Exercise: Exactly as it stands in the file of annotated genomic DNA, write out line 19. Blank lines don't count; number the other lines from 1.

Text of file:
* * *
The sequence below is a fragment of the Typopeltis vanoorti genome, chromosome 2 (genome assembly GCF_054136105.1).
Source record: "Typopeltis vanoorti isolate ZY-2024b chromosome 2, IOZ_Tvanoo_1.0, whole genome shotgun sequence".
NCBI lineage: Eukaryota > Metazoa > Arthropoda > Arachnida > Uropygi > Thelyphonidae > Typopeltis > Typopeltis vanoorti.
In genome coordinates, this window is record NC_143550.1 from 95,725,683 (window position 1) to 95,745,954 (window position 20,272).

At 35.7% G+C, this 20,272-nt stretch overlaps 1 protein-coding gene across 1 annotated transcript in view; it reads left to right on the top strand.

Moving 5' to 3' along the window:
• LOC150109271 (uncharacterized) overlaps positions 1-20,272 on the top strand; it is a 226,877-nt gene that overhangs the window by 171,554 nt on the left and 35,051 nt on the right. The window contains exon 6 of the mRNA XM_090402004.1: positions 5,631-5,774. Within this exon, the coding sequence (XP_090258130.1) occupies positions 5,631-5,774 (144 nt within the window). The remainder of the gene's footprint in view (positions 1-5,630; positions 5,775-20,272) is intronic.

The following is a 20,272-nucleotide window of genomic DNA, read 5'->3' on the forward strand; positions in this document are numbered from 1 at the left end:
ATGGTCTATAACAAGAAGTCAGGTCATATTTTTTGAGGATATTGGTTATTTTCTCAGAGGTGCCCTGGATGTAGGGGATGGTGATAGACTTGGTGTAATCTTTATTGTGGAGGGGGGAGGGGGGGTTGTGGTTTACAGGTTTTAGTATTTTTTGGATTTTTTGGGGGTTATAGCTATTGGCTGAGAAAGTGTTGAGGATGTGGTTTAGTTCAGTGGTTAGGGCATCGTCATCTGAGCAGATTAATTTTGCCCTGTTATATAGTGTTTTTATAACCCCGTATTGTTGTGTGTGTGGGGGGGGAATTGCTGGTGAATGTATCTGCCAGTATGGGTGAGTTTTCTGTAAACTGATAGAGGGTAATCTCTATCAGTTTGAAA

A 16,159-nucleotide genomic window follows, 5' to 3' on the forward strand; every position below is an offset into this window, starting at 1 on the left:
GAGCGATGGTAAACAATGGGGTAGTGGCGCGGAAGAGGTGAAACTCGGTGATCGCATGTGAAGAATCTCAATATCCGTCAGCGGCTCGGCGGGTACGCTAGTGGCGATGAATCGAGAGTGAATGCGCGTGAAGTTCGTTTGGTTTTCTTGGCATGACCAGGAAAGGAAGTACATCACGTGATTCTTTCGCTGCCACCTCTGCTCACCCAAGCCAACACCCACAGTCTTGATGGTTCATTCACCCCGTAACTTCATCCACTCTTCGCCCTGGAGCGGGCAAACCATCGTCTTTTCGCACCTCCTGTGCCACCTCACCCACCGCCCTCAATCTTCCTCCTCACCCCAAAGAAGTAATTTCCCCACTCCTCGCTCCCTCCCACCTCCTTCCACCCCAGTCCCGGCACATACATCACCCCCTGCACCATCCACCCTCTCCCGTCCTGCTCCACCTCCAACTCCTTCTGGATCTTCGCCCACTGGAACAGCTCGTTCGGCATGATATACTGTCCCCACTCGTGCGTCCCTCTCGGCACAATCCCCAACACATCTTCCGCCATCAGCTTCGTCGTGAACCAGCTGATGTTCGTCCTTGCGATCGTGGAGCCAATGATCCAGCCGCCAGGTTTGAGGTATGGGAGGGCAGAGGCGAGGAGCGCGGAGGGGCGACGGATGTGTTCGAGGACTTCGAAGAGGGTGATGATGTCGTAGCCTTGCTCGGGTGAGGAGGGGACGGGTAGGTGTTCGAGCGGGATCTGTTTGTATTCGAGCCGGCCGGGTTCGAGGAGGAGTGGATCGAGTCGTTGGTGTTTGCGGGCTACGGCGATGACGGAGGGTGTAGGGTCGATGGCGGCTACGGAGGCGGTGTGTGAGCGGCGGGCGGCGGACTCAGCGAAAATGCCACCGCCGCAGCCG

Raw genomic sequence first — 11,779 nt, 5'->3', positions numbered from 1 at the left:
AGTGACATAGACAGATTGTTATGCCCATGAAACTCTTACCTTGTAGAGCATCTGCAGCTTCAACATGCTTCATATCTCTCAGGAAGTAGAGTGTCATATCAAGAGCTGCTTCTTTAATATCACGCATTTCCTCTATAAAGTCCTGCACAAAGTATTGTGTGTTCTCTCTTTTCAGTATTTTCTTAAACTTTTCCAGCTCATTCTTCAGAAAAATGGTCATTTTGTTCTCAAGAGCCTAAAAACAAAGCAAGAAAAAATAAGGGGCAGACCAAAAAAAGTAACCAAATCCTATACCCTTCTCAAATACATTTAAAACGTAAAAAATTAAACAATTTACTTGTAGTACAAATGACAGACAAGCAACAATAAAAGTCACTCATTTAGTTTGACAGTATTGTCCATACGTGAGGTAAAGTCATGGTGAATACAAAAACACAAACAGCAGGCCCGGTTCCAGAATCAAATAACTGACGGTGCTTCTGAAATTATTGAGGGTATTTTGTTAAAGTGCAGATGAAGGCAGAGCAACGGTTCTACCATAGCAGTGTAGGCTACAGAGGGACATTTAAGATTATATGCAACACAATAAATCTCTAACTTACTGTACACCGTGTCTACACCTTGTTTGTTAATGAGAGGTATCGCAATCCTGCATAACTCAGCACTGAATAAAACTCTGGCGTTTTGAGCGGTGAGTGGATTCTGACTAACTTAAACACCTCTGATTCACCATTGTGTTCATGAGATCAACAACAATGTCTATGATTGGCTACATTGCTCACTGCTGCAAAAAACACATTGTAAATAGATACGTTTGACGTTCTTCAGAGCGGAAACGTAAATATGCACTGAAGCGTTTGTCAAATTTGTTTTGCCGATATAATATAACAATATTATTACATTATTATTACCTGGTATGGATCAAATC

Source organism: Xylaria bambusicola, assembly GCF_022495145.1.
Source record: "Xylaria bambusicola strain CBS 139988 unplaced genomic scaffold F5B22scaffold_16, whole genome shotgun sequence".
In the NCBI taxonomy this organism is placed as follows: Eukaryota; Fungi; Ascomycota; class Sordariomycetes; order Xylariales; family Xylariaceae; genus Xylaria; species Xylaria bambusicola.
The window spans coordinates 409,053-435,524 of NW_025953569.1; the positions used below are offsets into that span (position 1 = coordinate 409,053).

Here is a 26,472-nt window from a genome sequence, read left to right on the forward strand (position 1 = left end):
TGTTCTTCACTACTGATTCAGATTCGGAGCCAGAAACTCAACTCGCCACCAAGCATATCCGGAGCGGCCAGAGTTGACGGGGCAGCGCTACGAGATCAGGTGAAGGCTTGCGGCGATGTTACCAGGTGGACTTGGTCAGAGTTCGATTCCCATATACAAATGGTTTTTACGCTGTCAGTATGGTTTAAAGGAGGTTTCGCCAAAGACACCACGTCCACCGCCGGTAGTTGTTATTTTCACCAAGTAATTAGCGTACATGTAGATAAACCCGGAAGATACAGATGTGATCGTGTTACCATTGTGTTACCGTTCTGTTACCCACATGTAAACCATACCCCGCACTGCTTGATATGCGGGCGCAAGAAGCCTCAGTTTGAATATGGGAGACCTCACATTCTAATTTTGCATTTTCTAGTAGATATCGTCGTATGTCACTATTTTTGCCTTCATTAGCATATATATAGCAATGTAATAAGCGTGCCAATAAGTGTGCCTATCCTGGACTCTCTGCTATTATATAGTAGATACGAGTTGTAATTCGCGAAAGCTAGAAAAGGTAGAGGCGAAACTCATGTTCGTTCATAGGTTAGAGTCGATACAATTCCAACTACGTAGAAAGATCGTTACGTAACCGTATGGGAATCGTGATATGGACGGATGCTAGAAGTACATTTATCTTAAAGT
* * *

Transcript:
TGTTCTTCACTACTGATTCAGATTCGGAGCCAGAAACTCAACTCGCCACCAAGCATATCCGGAGCGGCCAGAGTTGACGGGGCAGCGCTACGAGATCAGGTGAAGGCTTGCGGCGATGTTACCAGGTGGACTTGGTCAGAGTTCGATTCCCATATACAAATGGTTTTTACGCTGTCAGTATGGTTTAAAGGAGGTTTCGCCAAAGACACCACGTCCACCGCCGGTAGTTGTTATTTTCACCAAGTAATTAGCGTACATGTAGATAAACCCGGAAGATACAGATGTGATCGTGTTACCATTGTGTTACCGTTCTGTTACCCACATGTAAACCATACCCCGCACTGCTTGATATGCGGGCGCAAGAAGCCTCAGTTTGAATATGGGAGACCTCACATTCTAATTTTGCATTTTCTAGTAGATATCGTCGTATGTCACTATTTTTGCCTTCATTAGCATATATATAGCAATGTAATAAGCGTGCCAATAAGTGTGCCTATCCTGGACTCTCTGCTATTATATAGTAGATACGAGTTGTAATTCGCGAAAGCTAGAAAAGGTAGAGGCGAAACTCATGTTCGTTCATAGGTTAGAGTCGATACAATTCCAACTACGTAGAAAGATCGTTACGTAACCGTATGGGAATCGTGATATGGACGGATGCTAGAAGTACATTTATCTTAAAGT